Escape chair

From Wikipedia, the free encyclopedia
Jump to: navigation, search

About the Evacuation/Escape-Chair/EVAC Chair[edit]

Evacuation Chair Photographed by MECSL

An Evacuation Chair is an universal device manufactured for the smooth descent of stairways in the event of an emergency. The simple single user operation reduces risk of pulling muscles, as no heavy lifting is required to ensure save evacuation of a person. It is required by the DDA ACT,[1] which states that every person is to have a safe entrance and egress of a building.

Types Of Chairs[edit]

The original Escape-Chair, with various models for various situations, addresses the need for an evacuation solution in case there is an emergency, and egress out of a structure or vessel becomes imperative.

The table below is based on the Escape-Chair Standard and the Comfort model for comparison.

Standard Comfort
Seat Belt 2 Level Telescopic extendable handle.
Head Strap Foot & Armrests
Wide Wheelbase For Enhanced Stability Ergonomic Dual Back Support
Height 102 cm Height 120 cm
Width 51 cm Width 57 cm
Depth 18 cm Depth 21 cm
Weight 10 kg Weight 13.5 kg
Payload 150 kg Payload 150 kg

These are based on an Evac Chair 300h Mk4 And an IBEX Transeat

Basic Chair Advanced Chair
Seat Strap Telescopic extendable handle.
Head Strap Adjustable brake
Kickstand with wheels for easy movability Oxygen cylinder holder
Height 104 cm Height 110 cm
Width 52 cm Width 46 cm
Depth 20 cm Depth 36 cm
Weight 9.5 kg Weight 14.5 kg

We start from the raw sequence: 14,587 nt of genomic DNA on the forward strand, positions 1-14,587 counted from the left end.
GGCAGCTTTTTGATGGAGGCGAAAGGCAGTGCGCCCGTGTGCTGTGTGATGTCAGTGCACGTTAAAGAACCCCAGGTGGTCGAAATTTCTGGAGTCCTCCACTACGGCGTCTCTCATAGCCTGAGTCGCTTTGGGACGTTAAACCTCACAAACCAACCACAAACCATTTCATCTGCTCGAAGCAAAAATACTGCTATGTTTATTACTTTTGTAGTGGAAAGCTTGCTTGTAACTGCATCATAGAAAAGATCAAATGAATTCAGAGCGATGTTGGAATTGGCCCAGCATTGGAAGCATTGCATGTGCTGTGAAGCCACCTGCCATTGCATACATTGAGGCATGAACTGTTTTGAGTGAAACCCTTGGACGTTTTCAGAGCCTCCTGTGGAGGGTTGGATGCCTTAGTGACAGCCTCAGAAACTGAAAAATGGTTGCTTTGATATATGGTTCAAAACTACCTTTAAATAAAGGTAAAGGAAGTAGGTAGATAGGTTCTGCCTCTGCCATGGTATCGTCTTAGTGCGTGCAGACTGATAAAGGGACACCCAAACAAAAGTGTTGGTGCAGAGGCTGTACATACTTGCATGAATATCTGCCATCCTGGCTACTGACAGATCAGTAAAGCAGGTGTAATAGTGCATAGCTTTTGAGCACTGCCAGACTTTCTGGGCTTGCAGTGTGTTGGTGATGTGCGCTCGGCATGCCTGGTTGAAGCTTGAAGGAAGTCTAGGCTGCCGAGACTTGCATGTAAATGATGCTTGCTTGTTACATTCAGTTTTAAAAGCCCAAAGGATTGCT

Payload 182 kg Payload 159 kg

Enhanced models can have chairs that require 2 person operation, however, these are more commonly used in ambulances. Lifting handles are used for descent and ascent of stairs. Caterpillar tracks are also used on the stairs.

Law Regarding Chairs[edit]

There are several laws regarding the chairs, including the DDA ACT as mentioned above. It states that all buildings must have sufficient entrance and egress for anyone who enterst the building.

Another law regarding chairs is the RRFSO.[2] Created in 2005, this regulation states that fire officers are not required to enter buildings.

Failure to follow the above laws can result in serious issues. If a person was to perish in the building due to a lack of adequate evacuation equipment, the owners or operators of the building could be charged with Corporate manslaughter.[3]

References[edit]

  1. ^ DDA ACT, The DDA Act was created in 1995 and has been amended since, the latest amendment was in 2005
  2. ^ RRFSO. The RRFSO was created in 2005
  3. ^ Corporate Manslaughter